Started by Naulahauta, November 30, 2015, 06:45:42 PM

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The following post is typed in a monospace font for easier reading.

All of the Umihara Kawase games were recently released in Steam, and after looking into the game files I noticed that all of the games are basically dependent on three things:
• The executable itself
• A separate folder for music
• the fabled umires.arc

The EXE is obviously required to play the games and the music folder contains all the music for the games, but all of the assets, and I do mean all of them are hidden inside the umires.arc. This includes sprites, textures, models, levels and sound effects. Probably some things I'm missing as well. The thing is, the file is a proprietary format and has no specification - it's impossible to decompress by normal means. No decompressor opens it, but we can fix that.

So, for the sake of ROM hacking (all three games) and data preservation, I propose an umires.arc unpacker. I can't program but I've directed numerous similar projects in the past, so if a volunteer programmer steps up (I'm looking at you, Commando125...) we might be onto some really interesting stuff!

So, how does the format work?
Actually, it's pretty simple. The ARC is a collection of uncompressed files and folders, but before their data, the folder stucture is defined in the beginning of the file (Master set).

Anyway, the first four bytes of the umires.arc are always 53 41 43 48, or SACH in ASCII. After that, there's some odd stuff and finally the headers. Observe the hex view:

Looks fishy. I added in some color emphasis so you get the idea:

Pretty simple! After the magic number there are 16 unknown bytes but after that the fun begins. First you read four bytes as Little Endian, in this case 00 00 00 10, so you know there's $10 (sixteen) headers in this file set. Headers are 16 bytes each so you read 256 bytes (16 * 16 = 256).
They're as follows (I added the line breaks and notes for easier reading):

00 00 00 80 2C 1F 00 00 18 01 00 00 00 00 00 00
00 00 00 80 31 1F 00 00 BC 01 00 00 00 00 00 00
00 00 00 80 37 1F 00 00 00 02 00 00 00 00 00 00
00 00 00 80 3B 1F 00 00 24 03 00 00 00 00 00 00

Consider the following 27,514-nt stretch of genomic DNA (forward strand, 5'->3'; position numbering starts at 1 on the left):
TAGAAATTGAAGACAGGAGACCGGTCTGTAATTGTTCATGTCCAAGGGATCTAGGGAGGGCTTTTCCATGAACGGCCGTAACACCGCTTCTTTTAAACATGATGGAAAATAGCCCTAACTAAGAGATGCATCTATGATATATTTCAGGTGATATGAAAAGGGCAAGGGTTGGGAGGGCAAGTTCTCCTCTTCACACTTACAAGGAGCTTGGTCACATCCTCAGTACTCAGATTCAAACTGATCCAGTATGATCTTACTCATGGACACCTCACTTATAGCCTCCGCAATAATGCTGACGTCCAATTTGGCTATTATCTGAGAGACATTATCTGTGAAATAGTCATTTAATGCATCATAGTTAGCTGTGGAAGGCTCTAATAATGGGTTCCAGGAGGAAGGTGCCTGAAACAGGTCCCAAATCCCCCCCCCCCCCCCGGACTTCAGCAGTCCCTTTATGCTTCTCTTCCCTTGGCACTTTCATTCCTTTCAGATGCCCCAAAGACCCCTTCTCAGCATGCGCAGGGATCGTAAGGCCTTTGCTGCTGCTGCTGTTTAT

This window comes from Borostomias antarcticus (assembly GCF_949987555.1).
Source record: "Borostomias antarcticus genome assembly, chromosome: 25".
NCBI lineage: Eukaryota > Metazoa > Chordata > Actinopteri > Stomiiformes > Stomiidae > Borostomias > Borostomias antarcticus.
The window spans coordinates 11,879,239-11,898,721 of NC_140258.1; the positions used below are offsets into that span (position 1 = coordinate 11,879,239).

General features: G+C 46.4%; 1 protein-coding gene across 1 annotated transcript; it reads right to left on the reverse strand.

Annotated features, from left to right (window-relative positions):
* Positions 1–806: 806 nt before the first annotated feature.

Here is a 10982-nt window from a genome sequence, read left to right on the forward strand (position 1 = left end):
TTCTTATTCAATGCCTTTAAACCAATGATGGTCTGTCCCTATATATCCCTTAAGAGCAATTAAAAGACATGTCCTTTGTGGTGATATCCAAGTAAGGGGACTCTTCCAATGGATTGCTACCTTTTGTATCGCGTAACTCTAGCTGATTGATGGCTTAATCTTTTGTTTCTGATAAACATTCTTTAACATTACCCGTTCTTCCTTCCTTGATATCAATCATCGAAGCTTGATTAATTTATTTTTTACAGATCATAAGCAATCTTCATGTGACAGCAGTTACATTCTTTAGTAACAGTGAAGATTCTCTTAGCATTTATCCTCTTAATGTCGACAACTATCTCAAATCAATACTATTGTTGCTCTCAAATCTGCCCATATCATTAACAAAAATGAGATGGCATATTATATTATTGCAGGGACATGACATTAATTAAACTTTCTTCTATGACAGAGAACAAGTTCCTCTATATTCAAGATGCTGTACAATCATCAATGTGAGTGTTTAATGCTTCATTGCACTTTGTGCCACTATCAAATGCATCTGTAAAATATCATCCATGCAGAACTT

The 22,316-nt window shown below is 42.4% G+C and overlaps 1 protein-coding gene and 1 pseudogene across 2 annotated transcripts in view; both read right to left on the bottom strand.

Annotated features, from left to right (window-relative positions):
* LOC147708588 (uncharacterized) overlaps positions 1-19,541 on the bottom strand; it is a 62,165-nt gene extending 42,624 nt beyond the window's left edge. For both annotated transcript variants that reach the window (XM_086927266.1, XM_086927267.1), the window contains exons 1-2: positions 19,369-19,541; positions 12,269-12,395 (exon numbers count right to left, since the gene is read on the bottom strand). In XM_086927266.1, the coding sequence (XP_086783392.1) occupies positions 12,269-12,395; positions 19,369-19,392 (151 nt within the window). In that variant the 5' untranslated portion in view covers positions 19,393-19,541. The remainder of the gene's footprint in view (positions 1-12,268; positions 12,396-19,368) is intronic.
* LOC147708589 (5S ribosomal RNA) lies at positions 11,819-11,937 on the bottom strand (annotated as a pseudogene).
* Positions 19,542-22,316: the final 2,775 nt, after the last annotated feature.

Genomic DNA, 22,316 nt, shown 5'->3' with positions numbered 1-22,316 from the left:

00 00 00 80 41 1F 00 00 98 03 00 00 00 00 00 00
00 00 00 80 45 1F 00 00 AC 03 00 00 00 00 00 00
00 00 00 80 4C 1F 00 00 50 04 00 00 00 00 00 00
00 00 00 80 54 1F 00 00 A4 04 00 00 00 00 00 00
00 00 00 80 5B 1F 00 00 08 05 00 00 00 00 00 00
00 00 00 80 63 1F 00 00 3C 05 00 00 00 00 00 00
00 00 00 80 68 1F 00 00 70 05 00 00 00 00 00 00
00 00 00 80 6C 1F 00 00 04 09 00 00 00 00 00 00
00 00 00 80 70 1F 00 00 0C 19 00 00 00 00 00 00
00 00 00 80 76 1F 00 00 E0 1C 00 00 00 00 00 00
00 00 00 80 7D 1F 00 00 34 1D 00 00 00 00 00 00
00 00 00 80 83 1F 00 00 78 1D 00 00 00 00 00 00

UNUSEDBT = Unused bytes. Ignorable.
NAMEADDRESS = Where the name is stored, read in ASCII until you encounter a 00-byte.
DATAADDRESS = Where the data is stored.
SIZEOFDATAX = How big is the file in bytes. If it's 00 00 00 00 then it's a folder.

So.. what now? Well, connect the dots. There really isn't much to but to slice the file into files and folders as instructed by the bytes. See this flowchart fo you get the idea (this umires.arc is from Umihara Kawase Shun, but all games use the same .arc format):

Coincidentally, that outcoming BIN is also an undocumented archive type. Thankfully its format is pretty much exactly the same as described above but the pointers are two bytes (data, size) and they have no names:
19 00 00 00
CC 00 00 00 CC 29 00 00
98 2A 00 00 1C 40 00 00
etc ...

guh, it's late. I don't know if I'm making any sense but hopefully this is an interesting endeavour. In closing I have to emphasize that this works on all three games.


I'm currently juggling three projects right now: one for here, one for business, and one for friends. I can code the archive unpacker if it's quick and easy to do. I will need time for other things though.

What are the header sets for? Why are they grouped up like that?


It's okay. I didn't want to sound inconsiderate but you really don't have to do anything if you're already managing several other projects.
Besides, I recently heard about the power of QuickBMS and I might be able to do it myself with the tools. :)
The master header sets tell where other headers are, and those, in turn, tell where the real files are and what they're called.


You weren't inconsiderate. I was just going through a lot today. Take a look at that QuickBMS thing, looks cool. I'll play around with making an archive unpacker.


Hello again. I cooked up a python script. Lots of interesting stuff. I'm not sure about the legality of reverse engineering a data file from a game in the Steam store, so I do not want to hold responsibility if the outputted files from this script are released on the internet, or if your game data fucks up (which can be redownloaded). The rest is up to you guys.

P.S.: The level data from the first game is the same compression as the SNES game. I want to focus on the SNES version first though, but it can be possible to modify it to read the PC port's data files. The levels for the other two games I think are just models.